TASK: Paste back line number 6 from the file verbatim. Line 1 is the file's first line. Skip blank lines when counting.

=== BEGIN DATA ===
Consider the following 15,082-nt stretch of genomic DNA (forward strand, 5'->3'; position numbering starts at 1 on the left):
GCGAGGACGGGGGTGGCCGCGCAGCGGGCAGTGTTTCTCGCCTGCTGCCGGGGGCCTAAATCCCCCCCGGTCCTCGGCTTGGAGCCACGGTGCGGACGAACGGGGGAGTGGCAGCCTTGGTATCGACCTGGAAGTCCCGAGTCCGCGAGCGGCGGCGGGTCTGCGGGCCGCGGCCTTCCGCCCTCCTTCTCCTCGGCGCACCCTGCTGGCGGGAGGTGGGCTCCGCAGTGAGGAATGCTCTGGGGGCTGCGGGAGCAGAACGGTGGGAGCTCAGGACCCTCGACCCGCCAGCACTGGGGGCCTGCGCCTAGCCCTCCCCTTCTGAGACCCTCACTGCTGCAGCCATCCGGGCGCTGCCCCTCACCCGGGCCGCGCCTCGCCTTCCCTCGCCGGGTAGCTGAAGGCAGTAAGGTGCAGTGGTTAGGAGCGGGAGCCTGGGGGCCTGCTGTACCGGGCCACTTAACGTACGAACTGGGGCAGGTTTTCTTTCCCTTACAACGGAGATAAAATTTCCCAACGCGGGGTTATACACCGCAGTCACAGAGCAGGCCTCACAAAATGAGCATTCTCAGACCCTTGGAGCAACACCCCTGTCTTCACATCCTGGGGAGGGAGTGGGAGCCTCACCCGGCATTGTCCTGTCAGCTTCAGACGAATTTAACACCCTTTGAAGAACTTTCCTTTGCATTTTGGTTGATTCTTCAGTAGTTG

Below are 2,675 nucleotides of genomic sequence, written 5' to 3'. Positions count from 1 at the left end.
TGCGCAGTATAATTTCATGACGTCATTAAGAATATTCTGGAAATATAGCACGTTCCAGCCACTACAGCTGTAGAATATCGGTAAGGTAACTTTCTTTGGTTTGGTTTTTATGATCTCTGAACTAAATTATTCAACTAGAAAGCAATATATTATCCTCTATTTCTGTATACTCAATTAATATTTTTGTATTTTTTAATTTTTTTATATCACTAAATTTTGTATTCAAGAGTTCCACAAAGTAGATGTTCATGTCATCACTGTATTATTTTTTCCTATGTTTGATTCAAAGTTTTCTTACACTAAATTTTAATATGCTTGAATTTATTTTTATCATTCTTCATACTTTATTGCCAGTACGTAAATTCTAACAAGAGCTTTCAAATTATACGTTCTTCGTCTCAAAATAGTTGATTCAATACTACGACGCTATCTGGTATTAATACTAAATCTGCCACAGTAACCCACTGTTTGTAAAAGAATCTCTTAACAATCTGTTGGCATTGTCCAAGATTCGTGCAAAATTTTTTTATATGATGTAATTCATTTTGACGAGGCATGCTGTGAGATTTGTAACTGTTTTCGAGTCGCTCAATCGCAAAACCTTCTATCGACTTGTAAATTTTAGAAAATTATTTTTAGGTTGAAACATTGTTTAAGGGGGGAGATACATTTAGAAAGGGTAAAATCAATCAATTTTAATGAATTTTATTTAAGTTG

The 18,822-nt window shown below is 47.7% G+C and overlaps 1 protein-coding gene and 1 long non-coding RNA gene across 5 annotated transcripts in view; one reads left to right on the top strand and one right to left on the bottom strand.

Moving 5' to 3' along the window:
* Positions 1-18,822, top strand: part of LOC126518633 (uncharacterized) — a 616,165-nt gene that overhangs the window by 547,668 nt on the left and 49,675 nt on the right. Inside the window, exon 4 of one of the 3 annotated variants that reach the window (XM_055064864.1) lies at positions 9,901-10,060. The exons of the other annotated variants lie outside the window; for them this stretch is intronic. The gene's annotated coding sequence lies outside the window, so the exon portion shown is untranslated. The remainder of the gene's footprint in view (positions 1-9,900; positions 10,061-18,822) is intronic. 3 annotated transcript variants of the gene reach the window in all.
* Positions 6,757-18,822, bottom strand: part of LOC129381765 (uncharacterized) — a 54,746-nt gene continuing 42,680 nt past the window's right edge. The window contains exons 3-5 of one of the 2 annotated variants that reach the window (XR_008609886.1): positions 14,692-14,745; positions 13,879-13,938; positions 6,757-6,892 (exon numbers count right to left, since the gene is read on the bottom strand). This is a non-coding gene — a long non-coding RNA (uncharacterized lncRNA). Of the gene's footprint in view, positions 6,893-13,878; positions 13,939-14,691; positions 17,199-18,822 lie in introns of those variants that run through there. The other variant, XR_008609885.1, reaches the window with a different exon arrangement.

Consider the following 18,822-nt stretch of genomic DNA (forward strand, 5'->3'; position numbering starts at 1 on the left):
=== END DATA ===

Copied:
Moving 5' to 3' along the window: